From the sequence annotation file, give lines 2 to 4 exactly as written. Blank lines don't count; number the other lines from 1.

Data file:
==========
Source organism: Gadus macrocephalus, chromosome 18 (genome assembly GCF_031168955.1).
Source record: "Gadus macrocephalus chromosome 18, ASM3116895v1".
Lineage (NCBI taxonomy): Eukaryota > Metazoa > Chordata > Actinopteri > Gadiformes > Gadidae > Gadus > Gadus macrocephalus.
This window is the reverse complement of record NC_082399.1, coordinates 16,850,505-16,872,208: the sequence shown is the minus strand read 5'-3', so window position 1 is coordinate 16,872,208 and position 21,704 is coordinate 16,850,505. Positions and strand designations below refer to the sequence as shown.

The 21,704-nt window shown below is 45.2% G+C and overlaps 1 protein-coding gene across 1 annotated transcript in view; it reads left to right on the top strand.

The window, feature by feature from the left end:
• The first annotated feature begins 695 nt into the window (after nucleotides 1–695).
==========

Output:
Source record: "Gadus macrocephalus chromosome 18, ASM3116895v1".
Lineage (NCBI taxonomy): Eukaryota > Metazoa > Chordata > Actinopteri > Gadiformes > Gadidae > Gadus > Gadus macrocephalus.
This window is the reverse complement of record NC_082399.1, coordinates 16,850,505-16,872,208: the sequence shown is the minus strand read 5'-3', so window position 1 is coordinate 16,872,208 and position 21,704 is coordinate 16,850,505. Positions and strand designations below refer to the sequence as shown.